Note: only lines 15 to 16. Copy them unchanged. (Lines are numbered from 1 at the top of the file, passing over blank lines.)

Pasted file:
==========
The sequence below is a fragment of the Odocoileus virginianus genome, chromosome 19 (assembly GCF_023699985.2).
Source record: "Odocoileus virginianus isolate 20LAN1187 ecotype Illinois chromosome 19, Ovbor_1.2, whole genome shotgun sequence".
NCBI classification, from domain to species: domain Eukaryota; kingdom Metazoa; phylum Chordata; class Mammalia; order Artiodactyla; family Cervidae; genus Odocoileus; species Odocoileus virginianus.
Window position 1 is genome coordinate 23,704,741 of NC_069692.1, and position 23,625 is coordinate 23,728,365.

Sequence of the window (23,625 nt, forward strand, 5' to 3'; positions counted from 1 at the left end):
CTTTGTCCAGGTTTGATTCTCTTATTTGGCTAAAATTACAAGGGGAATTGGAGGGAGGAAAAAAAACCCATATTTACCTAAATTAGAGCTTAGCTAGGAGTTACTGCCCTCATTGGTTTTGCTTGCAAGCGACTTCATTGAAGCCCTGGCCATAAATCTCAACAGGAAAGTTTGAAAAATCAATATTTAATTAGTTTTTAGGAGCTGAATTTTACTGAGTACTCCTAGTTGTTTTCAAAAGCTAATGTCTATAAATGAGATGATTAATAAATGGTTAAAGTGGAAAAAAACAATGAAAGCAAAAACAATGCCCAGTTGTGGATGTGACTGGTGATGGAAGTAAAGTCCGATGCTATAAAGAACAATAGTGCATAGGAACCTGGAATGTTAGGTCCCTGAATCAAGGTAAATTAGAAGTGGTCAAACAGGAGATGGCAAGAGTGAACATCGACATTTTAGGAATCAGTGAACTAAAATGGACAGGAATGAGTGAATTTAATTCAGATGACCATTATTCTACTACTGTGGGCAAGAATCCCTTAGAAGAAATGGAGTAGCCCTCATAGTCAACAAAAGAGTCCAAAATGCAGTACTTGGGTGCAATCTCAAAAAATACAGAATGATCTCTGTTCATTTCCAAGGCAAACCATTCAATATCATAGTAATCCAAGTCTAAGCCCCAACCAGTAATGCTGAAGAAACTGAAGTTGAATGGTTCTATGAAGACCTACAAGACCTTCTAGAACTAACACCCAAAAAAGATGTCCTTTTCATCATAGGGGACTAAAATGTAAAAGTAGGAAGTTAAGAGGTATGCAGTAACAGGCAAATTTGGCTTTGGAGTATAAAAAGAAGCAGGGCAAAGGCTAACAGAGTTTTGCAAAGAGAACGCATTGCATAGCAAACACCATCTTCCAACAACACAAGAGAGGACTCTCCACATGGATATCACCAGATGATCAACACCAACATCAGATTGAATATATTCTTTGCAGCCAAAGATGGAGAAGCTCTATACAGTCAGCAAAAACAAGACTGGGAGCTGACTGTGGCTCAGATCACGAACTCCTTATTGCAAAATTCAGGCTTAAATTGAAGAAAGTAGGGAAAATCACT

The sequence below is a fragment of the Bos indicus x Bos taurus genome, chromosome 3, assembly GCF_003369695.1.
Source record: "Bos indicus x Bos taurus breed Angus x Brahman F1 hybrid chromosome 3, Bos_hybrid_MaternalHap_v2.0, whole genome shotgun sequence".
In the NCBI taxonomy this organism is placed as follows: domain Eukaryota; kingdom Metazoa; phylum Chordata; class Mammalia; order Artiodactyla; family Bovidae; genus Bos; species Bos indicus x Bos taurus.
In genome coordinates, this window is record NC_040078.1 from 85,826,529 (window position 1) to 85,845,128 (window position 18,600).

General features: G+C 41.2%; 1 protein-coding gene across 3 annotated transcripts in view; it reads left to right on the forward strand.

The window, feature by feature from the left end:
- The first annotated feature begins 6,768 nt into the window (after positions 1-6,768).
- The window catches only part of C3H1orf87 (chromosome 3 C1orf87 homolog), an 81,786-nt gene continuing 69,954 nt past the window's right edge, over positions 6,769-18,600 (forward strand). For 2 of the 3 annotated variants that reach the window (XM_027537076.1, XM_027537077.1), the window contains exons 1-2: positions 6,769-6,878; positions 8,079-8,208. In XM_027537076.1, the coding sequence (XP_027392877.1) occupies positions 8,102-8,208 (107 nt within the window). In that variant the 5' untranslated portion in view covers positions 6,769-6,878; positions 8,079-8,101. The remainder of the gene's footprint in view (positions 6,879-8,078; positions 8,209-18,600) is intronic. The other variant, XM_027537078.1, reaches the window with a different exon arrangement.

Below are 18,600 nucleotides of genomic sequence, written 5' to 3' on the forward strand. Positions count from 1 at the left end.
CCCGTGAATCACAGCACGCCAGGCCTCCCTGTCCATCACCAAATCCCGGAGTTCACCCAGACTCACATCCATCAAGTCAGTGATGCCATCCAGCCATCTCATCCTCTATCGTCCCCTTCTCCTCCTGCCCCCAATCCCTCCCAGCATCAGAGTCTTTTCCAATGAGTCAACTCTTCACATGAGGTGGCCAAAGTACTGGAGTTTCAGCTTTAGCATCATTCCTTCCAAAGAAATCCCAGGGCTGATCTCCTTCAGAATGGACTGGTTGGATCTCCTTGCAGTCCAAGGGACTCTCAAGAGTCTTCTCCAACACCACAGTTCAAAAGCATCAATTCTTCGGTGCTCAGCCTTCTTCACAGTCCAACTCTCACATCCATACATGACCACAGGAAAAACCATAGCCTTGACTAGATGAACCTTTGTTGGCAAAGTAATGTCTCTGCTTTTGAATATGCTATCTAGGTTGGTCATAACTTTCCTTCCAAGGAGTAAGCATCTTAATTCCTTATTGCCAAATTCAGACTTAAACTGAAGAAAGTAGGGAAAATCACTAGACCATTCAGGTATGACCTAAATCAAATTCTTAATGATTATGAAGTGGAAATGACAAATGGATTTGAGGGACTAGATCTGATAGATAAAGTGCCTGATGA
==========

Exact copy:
Below are 18,600 nucleotides of genomic sequence, written 5' to 3' on the forward strand. Positions count from 1 at the left end.
CCCGTGAATCACAGCACGCCAGGCCTCCCTGTCCATCACCAAATCCCGGAGTTCACCCAGACTCACATCCATCAAGTCAGTGATGCCATCCAGCCATCTCATCCTCTATCGTCCCCTTCTCCTCCTGCCCCCAATCCCTCCCAGCATCAGAGTCTTTTCCAATGAGTCAACTCTTCACATGAGGTGGCCAAAGTACTGGAGTTTCAGCTTTAGCATCATTCCTTCCAAAGAAATCCCAGGGCTGATCTCCTTCAGAATGGACTGGTTGGATCTCCTTGCAGTCCAAGGGACTCTCAAGAGTCTTCTCCAACACCACAGTTCAAAAGCATCAATTCTTCGGTGCTCAGCCTTCTTCACAGTCCAACTCTCACATCCATACATGACCACAGGAAAAACCATAGCCTTGACTAGATGAACCTTTGTTGGCAAAGTAATGTCTCTGCTTTTGAATATGCTATCTAGGTTGGTCATAACTTTCCTTCCAAGGAGTAAGCATCTTAATTCCTTATTGCCAAATTCAGACTTAAACTGAAGAAAGTAGGGAAAATCACTAGACCATTCAGGTATGACCTAAATCAAATTCTTAATGATTATGAAGTGGAAATGACAAATGGATTTGAGGGACTAGATCTGATAGATAAAGTGCCTGATGA